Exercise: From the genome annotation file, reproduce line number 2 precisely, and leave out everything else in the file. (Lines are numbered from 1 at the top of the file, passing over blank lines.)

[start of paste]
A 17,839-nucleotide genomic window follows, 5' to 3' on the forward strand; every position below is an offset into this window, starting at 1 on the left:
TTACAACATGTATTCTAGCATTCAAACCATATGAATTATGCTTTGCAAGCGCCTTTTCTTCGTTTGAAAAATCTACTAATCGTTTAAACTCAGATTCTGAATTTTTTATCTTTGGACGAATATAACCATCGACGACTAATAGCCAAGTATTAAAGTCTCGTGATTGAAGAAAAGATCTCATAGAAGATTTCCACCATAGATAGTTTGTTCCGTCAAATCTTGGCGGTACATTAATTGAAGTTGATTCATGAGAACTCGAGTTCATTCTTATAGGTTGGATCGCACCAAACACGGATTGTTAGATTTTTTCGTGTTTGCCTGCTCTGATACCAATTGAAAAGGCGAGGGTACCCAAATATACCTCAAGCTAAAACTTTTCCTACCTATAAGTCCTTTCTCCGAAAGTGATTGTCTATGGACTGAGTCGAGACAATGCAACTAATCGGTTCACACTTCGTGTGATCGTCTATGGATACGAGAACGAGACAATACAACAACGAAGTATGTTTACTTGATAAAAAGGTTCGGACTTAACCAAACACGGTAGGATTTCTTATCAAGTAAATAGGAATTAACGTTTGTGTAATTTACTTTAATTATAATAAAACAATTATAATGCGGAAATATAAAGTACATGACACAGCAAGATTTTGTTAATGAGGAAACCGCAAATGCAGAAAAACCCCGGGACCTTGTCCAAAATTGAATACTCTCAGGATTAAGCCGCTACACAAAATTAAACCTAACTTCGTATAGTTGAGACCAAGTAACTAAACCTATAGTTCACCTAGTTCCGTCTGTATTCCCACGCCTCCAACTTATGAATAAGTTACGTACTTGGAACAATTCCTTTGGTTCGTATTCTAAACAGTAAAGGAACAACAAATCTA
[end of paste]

TTACAACATGTATTCTAGCATTCAAACCATATGAATTATGCTTTGCAAGCGCCTTTTCTTCGTTTGAAAAATCTACTAATCGTTTAAACTCAGATTCTGAATTTTTTATCTTTGGACGAATATAACCATCGACGACTAATAGCCAAGTATTAAAGTCTCGTGATTGAAGAAAAGATCTCATAGAAGATTTCCACCATAGATAGTTTGTTCCGTCAAATCTTGGCGGTACATTAATTGAAGTTGATTCATGAGAACTCGAGTTCATTCTTATAGGTTGGATCGCACCAAACACGGATTGTTAGATTTTTTCGTGTTTGCCTGCTCTGATACCAATTGAAAAGGCGAGGGTACCCAAATATACCTCAAGCTAAAACTTTTCCTACCTATAAGTCCTTTCTCCGAAAGTGATTGTCTATGGACTGAGTCGAGACAATGCAACTAATCGGTTCACACTTCGTGTGATCGTCTATGGATACGAGAACGAGACAATACAACAACGAAGTATGTTTACTTGATAAAAAGGTTCGGACTTAACCAAACACGGTAGGATTTCTTATCAAGTAAATAGGAATTAACGTTTGTGTAATTTACTTTAATTATAATAAAACAATTATAATGCGGAAATATAAAGTACATGACACAGCAAGATTTTGTTAATGAGGAAACCGCAAATGCAGAAAAACCCCGGGACCTTGTCCAAAATTGAATACTCTCAGGATTAAGCCGCTACACAAAATTAAACCTAACTTCGTATAGTTGAGACCAAGTAACTAAACCTATAGTTCACCTAGTTCCGTCTGTATTCCCACGCCTCCAACTTATGAATAAGTTACGTACTTGGAACAATTCCTTTGGTTCGTATTCTAAACAGTAAAGGAACAACAAATCTA